If by some weird chance you're heading into Moms' Night Out expecting to see a laffer along the lines of something like Neighbors, then you haven't been paying much attention to the film's trailers and, as well, you obviously haven't bothered to look at the film's cast listing.
Patricia Heaton? You remember her as the mom from Everybody Loves Raymond, but people of faith will also know her as an actress who chooses her films carefully and who wouldn't be caught committing to a bawdy or naughty flick no matter what the paycheck.
Alex Kendrick? He's one of the biggest names in Christian cinema these days largely known for his efforts with brother Stephen in bringing to life such films as Facing the Giants, Courageous, and Fireproof.
While Sarah Drew, recently of Grey's Anatomy fame, may have a bit more mainstream of a career her presence here isn't exactly a surprise. Trace Adkins? He's widely known as one of country music's more conservative stars.
If we're being honest, only Sean Astin has truly made a name for himself in anything resembling secular cinema in such flicks as the Lord of the Rings films and a few other. However, even Astin may be more widely remembered for his popular portrayal in the inspirational sports flick Rudy.
In other words, while it almost goes without saying that the bigger budgeted and more widely released Neighbors will capture more of the box-office bucket this opening weekend it wouldn't exactly be a surprise to see Moms' Night Out become the latest family friendly, faith inspired flick to prove the growing financial influence of the faith-based moviegoer.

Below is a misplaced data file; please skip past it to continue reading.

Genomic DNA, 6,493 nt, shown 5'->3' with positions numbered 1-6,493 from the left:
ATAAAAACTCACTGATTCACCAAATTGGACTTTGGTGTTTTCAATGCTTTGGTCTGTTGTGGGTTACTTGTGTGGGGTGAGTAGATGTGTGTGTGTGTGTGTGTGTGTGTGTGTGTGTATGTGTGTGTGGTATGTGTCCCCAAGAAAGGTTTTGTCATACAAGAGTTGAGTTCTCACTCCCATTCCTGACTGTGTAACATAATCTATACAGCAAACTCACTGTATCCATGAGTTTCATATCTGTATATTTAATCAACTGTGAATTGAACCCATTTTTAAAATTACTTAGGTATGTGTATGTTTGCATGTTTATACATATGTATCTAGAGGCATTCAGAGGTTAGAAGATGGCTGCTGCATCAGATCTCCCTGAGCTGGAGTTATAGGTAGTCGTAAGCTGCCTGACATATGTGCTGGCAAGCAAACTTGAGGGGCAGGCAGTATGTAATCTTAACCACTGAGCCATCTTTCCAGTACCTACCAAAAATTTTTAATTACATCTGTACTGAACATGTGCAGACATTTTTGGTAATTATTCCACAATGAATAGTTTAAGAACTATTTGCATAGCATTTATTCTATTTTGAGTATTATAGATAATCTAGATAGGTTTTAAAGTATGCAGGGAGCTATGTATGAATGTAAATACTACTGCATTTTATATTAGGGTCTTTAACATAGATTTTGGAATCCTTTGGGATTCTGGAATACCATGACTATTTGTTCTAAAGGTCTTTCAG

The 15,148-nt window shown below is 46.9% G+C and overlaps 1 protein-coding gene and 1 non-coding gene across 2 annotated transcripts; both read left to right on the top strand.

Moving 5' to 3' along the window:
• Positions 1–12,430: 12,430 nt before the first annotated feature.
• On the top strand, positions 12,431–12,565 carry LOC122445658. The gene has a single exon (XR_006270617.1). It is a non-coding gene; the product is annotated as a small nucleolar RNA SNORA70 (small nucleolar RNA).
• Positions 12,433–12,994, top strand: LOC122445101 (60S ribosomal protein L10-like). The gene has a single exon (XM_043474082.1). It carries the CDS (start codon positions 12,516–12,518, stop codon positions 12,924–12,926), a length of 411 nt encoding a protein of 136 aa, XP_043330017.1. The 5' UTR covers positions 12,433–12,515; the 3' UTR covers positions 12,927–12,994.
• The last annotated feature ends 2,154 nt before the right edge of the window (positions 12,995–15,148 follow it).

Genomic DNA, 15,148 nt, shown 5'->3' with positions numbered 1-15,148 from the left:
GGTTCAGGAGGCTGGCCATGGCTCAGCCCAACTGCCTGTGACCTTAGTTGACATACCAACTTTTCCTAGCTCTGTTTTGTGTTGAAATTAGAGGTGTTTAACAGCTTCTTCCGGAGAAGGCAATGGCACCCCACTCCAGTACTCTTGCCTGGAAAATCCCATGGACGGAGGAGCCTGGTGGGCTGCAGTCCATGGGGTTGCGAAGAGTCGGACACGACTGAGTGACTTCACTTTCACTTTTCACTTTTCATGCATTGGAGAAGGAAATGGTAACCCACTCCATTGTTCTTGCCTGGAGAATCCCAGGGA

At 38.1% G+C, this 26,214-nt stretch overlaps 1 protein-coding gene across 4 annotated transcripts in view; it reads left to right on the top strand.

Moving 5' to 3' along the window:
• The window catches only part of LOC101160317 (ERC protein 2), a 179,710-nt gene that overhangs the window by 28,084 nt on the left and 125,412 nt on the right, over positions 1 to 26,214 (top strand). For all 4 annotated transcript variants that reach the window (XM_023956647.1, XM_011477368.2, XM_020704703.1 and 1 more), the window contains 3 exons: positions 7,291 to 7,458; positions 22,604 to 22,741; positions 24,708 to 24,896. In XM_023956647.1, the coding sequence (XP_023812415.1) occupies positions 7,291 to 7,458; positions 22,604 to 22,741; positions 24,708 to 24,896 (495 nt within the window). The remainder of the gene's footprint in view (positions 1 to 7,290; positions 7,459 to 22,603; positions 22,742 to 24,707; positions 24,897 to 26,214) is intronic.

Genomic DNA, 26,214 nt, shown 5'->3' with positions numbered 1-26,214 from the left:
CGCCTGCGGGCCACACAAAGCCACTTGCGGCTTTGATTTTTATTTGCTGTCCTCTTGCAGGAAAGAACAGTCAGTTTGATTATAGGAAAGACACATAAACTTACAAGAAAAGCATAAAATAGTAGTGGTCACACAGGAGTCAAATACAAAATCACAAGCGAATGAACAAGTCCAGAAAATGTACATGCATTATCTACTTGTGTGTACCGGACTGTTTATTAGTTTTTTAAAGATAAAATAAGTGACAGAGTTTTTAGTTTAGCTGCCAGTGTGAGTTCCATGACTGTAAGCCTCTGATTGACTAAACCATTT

While Moms' Night Out is far from a preachy film, there's really no question that its strong values-based dialogue and messages will scare away pretty much anyone except for those seeking a truly family friendly comic experience. Unless you have the kind of friends who are offended if you even mention church, since Patricia Heaton does play a pastor's wife here, Moms' Night Out is that rare faith-based film that should be easy enough to take even those folks in your life who shy away from the usual faith-based fare. On more than one occasion, I found myself thinking about the 80's teen flick Adventures in Babysitting while watching Moms' Night Out, a rather simple film that centers around a group of mothers desperate for, you guessed it, a night out away from the kids.
Allyson (Sarah Drew) is a tightly wound Type A personality with an unfathomably patient husband (Sean Astin) who completely supports her need to unwind with Sondra (Patricia Heaton), the pastor's wife, and Allyson's bestest of friends, Izzy (Andrea Logan White). Izzy is dealing with quite a bit of stress herself as the mother of twins with a hubby (Robert Amaya) who is struggling with the whole parenting thing while not yet knowing that there's actually another baby on the way.
Moms' Night Out is funny, but in a safer sense that isn't always identified as funny these days, and has a memorable supporting performance from Trace Adkins as a motorcycle gang leader who serves up the film's major life lessons. Heaton, who is one of the producers for the film, also serves up its most impressive performance with what I can only call a Heatonesque weaving together of heart and humor that is just perfect for this film.
Moms' Night Out does require a suspension of belief and, as much as it's definitely on the safer end of comedies coming out of Hollywood, I'd dare say that some in the evangelical community may actually find it a tad too edgy for faith-based cinema.
For those of you who read my interview with Kevin Downes, one of the film's producers and also a supporting player, then you already know that Moms' Night Out is very much intended as a celebration of motherhood. Indeed, amidst all the humor there's a tremendous heart and admiration for those who mother and do so well and, sometimes, do so not incredibly well. While it goes against the grain of what Hollywood considers a comedy these days, Moms' Night Out is a faith-based and family friendly comedy that lives out its values while finding humor along the way.
© Written by Richard Propes
The Independent Critic